If successful, the unmanned flight will mark the first time a privately built spaceship has docked with the International Space Station.
The private spaceflight company SpaceX is preparing to launch a robotic capsule to the International Space Station this week, following a series of delays that postponed the historic first flight of a commercial spacecraft to the orbiting outpost.
SpaceX is slated to launch its Dragon capsule to the space station atop the company's own Falcon 9 rocket on May 19 from the Cape Canaveral Air Force Station in Florida. Liftoff is set for 4:55 a.m. EDT (0855 GMT).
The test flight was originally scheduled to occur on April 30, but has been delayed several times to complete final checks of the spacecraft's flight software.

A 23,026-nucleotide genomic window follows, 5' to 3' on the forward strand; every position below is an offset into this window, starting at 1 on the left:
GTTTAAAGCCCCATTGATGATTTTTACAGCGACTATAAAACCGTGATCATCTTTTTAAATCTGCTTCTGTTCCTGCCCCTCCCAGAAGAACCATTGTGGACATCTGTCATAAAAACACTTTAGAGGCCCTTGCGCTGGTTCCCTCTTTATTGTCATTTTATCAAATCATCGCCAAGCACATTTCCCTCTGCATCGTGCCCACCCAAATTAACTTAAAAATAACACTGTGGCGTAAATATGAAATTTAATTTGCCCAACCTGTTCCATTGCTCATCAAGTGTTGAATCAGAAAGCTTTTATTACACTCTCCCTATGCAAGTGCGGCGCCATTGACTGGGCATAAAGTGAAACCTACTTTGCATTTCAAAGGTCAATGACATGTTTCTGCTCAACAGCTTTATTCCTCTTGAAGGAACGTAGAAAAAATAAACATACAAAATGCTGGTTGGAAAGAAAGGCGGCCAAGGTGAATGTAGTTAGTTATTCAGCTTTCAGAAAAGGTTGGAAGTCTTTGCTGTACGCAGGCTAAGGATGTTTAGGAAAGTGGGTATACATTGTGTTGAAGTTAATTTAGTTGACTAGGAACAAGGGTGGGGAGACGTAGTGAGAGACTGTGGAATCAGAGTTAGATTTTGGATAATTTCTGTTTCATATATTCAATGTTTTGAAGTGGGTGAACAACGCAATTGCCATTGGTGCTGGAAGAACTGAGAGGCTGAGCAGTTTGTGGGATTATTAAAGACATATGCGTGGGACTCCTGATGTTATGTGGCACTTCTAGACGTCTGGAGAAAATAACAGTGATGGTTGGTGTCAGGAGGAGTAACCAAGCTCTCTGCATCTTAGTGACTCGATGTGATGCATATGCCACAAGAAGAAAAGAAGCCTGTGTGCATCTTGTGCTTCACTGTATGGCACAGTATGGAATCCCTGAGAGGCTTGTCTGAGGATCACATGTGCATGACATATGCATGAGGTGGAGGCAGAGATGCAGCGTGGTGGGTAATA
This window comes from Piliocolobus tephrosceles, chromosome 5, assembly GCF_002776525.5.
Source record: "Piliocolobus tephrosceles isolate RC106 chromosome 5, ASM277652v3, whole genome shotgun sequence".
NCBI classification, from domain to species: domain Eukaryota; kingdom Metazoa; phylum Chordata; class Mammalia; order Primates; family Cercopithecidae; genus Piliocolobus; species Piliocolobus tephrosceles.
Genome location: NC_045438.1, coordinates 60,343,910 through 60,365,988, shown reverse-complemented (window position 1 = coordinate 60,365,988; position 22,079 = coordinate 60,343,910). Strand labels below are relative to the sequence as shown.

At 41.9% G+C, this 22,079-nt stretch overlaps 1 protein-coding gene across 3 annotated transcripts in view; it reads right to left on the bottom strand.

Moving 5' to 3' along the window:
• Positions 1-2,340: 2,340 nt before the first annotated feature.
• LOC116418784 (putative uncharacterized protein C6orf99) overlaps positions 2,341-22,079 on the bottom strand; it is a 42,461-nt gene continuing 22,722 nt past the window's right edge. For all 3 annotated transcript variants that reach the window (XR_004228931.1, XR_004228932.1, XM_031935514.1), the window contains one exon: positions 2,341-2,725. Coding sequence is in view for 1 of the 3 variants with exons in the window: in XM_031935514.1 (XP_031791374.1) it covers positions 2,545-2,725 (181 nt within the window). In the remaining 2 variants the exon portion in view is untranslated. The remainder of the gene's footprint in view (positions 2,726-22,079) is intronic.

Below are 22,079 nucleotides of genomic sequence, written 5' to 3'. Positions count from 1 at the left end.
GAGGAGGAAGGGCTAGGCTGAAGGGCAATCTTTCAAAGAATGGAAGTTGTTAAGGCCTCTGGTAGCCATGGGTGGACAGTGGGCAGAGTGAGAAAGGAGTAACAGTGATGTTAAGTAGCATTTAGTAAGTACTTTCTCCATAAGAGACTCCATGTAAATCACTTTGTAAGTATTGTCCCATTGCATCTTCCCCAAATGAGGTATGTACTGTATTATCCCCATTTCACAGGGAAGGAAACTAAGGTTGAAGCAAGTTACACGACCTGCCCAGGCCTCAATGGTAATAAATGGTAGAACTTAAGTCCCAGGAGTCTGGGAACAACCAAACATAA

The Dragon launch will now occur shortly after three new crewmembers arrive at the orbiting complex. A Russian Soyuz spacecraft, carrying NASA astronaut Joe Acaba and Russian cosmonauts Gennady Padalka and Sergei Revin, is slated to blast off from Kazakhstan tonight (May 14), and will arrive at the station on May 17.
The test flight of the unmanned Dragon capsule is designed to assess the spacecraft's ability to carry cargo to the orbiting outpost. If successful, it will mark the first time a privately built spaceship has docked with the $100 billion space station. [Gallery: Dragon, SpaceX's Private Spacecraft]
Over the past few weeks, SpaceX engineers have been preparing the Falcon 9 rocket and testing the capsule's docking software. After Dragon reaches orbit, the spacecraft will embark on a three-day chase of the space station before making its planned rendezvous.